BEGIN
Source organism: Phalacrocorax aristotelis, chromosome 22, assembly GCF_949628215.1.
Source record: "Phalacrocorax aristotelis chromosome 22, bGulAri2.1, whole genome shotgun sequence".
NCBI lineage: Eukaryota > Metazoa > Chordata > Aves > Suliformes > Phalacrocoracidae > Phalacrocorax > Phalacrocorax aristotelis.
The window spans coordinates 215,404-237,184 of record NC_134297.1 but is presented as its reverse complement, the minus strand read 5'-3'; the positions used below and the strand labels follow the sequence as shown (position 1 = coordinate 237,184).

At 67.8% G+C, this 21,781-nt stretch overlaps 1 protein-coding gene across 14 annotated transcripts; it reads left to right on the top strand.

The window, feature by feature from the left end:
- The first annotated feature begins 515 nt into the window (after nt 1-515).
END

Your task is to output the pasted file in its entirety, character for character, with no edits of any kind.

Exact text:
Source organism: Phalacrocorax aristotelis, chromosome 22, assembly GCF_949628215.1.
Source record: "Phalacrocorax aristotelis chromosome 22, bGulAri2.1, whole genome shotgun sequence".
NCBI lineage: Eukaryota > Metazoa > Chordata > Aves > Suliformes > Phalacrocoracidae > Phalacrocorax > Phalacrocorax aristotelis.
The window spans coordinates 215,404-237,184 of record NC_134297.1 but is presented as its reverse complement, the minus strand read 5'-3'; the positions used below and the strand labels follow the sequence as shown (position 1 = coordinate 237,184).

At 67.8% G+C, this 21,781-nt stretch overlaps 1 protein-coding gene across 14 annotated transcripts; it reads left to right on the top strand.

The window, feature by feature from the left end:
- The first annotated feature begins 515 nt into the window (after nt 1-515).